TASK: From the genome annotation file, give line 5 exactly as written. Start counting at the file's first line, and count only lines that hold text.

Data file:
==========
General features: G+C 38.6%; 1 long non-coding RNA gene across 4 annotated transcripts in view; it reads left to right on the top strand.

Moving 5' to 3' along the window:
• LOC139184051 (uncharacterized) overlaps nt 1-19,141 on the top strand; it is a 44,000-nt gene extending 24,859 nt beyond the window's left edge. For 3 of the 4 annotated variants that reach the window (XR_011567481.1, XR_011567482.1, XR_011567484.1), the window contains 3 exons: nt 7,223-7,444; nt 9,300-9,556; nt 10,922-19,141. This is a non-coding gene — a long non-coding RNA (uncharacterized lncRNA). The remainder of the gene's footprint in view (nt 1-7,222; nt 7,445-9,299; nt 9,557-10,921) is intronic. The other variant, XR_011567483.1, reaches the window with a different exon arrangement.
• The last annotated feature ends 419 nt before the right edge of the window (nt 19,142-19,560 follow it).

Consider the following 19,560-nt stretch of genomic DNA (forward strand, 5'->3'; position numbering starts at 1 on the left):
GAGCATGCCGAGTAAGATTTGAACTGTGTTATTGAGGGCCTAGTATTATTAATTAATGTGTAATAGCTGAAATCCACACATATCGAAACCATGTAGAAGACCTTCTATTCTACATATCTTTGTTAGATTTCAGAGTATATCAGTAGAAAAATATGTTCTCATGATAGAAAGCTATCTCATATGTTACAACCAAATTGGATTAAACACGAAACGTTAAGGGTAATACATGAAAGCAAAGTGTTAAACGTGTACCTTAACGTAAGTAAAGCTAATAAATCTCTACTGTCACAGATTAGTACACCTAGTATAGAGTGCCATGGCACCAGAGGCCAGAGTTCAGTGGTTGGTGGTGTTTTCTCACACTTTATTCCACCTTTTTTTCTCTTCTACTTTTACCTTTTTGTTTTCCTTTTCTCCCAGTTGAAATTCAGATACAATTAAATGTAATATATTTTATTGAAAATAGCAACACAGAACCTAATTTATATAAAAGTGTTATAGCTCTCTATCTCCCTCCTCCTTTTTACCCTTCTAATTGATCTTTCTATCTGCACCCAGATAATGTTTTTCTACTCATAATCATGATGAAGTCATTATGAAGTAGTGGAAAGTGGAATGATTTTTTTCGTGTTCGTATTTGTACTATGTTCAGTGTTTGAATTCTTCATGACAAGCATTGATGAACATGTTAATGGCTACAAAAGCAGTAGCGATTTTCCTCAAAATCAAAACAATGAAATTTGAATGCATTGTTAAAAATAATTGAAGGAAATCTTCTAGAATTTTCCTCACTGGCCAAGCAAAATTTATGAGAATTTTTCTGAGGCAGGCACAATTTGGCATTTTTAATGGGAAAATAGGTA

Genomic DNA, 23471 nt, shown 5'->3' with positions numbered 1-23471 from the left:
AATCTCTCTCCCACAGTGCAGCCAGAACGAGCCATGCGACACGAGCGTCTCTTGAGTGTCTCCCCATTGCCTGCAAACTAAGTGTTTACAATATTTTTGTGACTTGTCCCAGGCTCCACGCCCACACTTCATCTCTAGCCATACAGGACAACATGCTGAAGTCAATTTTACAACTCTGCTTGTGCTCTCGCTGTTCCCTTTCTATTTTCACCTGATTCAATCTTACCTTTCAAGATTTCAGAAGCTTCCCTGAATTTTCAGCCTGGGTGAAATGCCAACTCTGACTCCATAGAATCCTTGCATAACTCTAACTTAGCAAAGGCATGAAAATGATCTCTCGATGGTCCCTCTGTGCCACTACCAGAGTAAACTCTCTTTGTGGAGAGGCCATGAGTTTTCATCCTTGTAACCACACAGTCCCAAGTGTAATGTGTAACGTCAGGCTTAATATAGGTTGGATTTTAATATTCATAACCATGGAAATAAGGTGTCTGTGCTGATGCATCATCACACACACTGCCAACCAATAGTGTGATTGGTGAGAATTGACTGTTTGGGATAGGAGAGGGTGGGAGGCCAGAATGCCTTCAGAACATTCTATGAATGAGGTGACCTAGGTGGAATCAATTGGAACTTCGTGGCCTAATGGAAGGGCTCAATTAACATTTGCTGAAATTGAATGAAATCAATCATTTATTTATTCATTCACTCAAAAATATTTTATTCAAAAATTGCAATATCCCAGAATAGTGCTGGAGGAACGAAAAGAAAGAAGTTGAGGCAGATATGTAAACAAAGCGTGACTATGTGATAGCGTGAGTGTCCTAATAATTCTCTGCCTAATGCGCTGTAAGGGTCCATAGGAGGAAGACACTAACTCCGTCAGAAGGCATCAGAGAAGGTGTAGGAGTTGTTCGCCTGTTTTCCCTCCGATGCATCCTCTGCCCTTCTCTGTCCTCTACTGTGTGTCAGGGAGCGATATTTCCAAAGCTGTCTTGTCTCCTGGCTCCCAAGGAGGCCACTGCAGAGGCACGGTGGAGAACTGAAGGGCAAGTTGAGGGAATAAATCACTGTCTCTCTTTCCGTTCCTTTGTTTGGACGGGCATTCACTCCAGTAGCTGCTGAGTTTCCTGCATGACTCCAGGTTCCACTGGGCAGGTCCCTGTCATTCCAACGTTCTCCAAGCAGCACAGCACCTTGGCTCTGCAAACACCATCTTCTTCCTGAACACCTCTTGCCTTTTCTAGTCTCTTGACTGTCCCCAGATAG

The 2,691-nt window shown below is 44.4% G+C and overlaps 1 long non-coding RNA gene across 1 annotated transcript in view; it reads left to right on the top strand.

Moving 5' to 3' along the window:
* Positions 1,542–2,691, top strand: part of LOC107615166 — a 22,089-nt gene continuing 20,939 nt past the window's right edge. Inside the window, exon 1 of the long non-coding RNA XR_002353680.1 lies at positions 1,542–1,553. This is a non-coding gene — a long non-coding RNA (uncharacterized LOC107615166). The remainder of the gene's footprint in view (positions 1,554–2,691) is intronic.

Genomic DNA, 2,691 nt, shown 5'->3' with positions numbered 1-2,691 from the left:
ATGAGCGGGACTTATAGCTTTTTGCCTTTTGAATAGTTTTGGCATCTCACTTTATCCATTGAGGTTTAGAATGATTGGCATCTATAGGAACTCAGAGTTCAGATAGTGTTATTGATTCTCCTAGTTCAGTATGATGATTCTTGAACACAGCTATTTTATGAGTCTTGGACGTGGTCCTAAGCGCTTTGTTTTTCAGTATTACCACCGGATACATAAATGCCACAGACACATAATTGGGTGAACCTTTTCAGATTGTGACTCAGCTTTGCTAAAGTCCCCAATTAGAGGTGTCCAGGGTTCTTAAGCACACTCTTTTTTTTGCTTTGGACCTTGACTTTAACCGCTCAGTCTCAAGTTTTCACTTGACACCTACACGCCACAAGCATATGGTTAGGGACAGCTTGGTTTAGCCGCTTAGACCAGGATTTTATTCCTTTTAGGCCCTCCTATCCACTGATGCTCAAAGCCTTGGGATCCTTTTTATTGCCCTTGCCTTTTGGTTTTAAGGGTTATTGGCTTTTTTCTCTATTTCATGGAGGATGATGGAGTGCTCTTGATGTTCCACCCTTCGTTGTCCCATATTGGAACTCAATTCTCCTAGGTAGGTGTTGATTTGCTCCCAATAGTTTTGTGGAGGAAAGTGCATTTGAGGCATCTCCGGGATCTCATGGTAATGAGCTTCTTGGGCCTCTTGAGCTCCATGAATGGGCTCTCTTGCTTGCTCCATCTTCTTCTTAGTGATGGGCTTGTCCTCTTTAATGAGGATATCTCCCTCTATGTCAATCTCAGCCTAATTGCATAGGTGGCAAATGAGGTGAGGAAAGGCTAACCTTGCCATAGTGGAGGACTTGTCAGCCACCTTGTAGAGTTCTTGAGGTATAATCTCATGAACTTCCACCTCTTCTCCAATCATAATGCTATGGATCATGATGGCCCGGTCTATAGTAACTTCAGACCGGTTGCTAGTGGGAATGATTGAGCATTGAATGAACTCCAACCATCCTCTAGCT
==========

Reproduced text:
Consider the following 19,560-nt stretch of genomic DNA (forward strand, 5'->3'; position numbering starts at 1 on the left):